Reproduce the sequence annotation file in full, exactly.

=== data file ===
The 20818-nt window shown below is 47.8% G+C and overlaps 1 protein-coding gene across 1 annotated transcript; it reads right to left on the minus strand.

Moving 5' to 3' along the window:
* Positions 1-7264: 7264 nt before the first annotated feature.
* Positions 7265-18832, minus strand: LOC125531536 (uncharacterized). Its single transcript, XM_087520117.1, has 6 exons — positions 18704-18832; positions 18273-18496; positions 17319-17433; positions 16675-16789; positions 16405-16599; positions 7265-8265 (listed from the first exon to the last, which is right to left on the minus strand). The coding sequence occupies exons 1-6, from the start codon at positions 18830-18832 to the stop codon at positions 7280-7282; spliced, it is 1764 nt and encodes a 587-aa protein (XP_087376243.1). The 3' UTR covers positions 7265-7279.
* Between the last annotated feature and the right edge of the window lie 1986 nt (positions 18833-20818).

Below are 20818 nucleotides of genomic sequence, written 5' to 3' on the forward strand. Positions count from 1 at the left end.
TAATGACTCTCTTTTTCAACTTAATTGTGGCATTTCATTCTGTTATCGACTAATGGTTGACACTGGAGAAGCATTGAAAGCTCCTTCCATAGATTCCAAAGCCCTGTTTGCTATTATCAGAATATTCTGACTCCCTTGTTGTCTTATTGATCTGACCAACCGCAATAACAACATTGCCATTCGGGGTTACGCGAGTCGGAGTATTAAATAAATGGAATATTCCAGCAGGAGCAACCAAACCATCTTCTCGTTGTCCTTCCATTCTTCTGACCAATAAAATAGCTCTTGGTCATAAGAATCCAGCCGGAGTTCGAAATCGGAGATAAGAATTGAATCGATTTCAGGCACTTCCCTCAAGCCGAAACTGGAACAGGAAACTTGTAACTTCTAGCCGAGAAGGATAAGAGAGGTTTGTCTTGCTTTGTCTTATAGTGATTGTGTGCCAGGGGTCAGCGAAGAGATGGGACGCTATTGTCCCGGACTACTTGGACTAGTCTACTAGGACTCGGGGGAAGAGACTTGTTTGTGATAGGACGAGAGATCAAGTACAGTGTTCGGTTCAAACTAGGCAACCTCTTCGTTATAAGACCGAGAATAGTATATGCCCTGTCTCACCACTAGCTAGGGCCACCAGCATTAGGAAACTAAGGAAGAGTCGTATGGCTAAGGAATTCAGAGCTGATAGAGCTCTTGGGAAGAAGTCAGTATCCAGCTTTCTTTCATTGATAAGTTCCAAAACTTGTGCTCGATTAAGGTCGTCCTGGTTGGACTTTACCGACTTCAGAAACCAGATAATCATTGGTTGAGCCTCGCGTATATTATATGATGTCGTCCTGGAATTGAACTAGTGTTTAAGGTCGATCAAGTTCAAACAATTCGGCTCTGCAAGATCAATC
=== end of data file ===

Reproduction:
The 20818-nt window shown below is 47.8% G+C and overlaps 1 protein-coding gene across 1 annotated transcript; it reads right to left on the minus strand.

Moving 5' to 3' along the window:
* Positions 1-7264: 7264 nt before the first annotated feature.
* Positions 7265-18832, minus strand: LOC125531536 (uncharacterized). Its single transcript, XM_087520117.1, has 6 exons — positions 18704-18832; positions 18273-18496; positions 17319-17433; positions 16675-16789; positions 16405-16599; positions 7265-8265 (listed from the first exon to the last, which is right to left on the minus strand). The coding sequence occupies exons 1-6, from the start codon at positions 18830-18832 to the stop codon at positions 7280-7282; spliced, it is 1764 nt and encodes a 587-aa protein (XP_087376243.1). The 3' UTR covers positions 7265-7279.
* Between the last annotated feature and the right edge of the window lie 1986 nt (positions 18833-20818).

Below are 20818 nucleotides of genomic sequence, written 5' to 3' on the forward strand. Positions count from 1 at the left end.
TAATGACTCTCTTTTTCAACTTAATTGTGGCATTTCATTCTGTTATCGACTAATGGTTGACACTGGAGAAGCATTGAAAGCTCCTTCCATAGATTCCAAAGCCCTGTTTGCTATTATCAGAATATTCTGACTCCCTTGTTGTCTTATTGATCTGACCAACCGCAATAACAACATTGCCATTCGGGGTTACGCGAGTCGGAGTATTAAATAAATGGAATATTCCAGCAGGAGCAACCAAACCATCTTCTCGTTGTCCTTCCATTCTTCTGACCAATAAAATAGCTCTTGGTCATAAGAATCCAGCCGGAGTTCGAAATCGGAGATAAGAATTGAATCGATTTCAGGCACTTCCCTCAAGCCGAAACTGGAACAGGAAACTTGTAACTTCTAGCCGAGAAGGATAAGAGAGGTTTGTCTTGCTTTGTCTTATAGTGATTGTGTGCCAGGGGTCAGCGAAGAGATGGGACGCTATTGTCCCGGACTACTTGGACTAGTCTACTAGGACTCGGGGGAAGAGACTTGTTTGTGATAGGACGAGAGATCAAGTACAGTGTTCGGTTCAAACTAGGCAACCTCTTCGTTATAAGACCGAGAATAGTATATGCCCTGTCTCACCACTAGCTAGGGCCACCAGCATTAGGAAACTAAGGAAGAGTCGTATGGCTAAGGAATTCAGAGCTGATAGAGCTCTTGGGAAGAAGTCAGTATCCAGCTTTCTTTCATTGATAAGTTCCAAAACTTGTGCTCGATTAAGGTCGTCCTGGTTGGACTTTACCGACTTCAGAAACCAGATAATCATTGGTTGAGCCTCGCGTATATTATATGATGTCGTCCTGGAATTGAACTAGTGTTTAAGGTCGATCAAGTTCAAACAATTCGGCTCTGCAAGATCAATC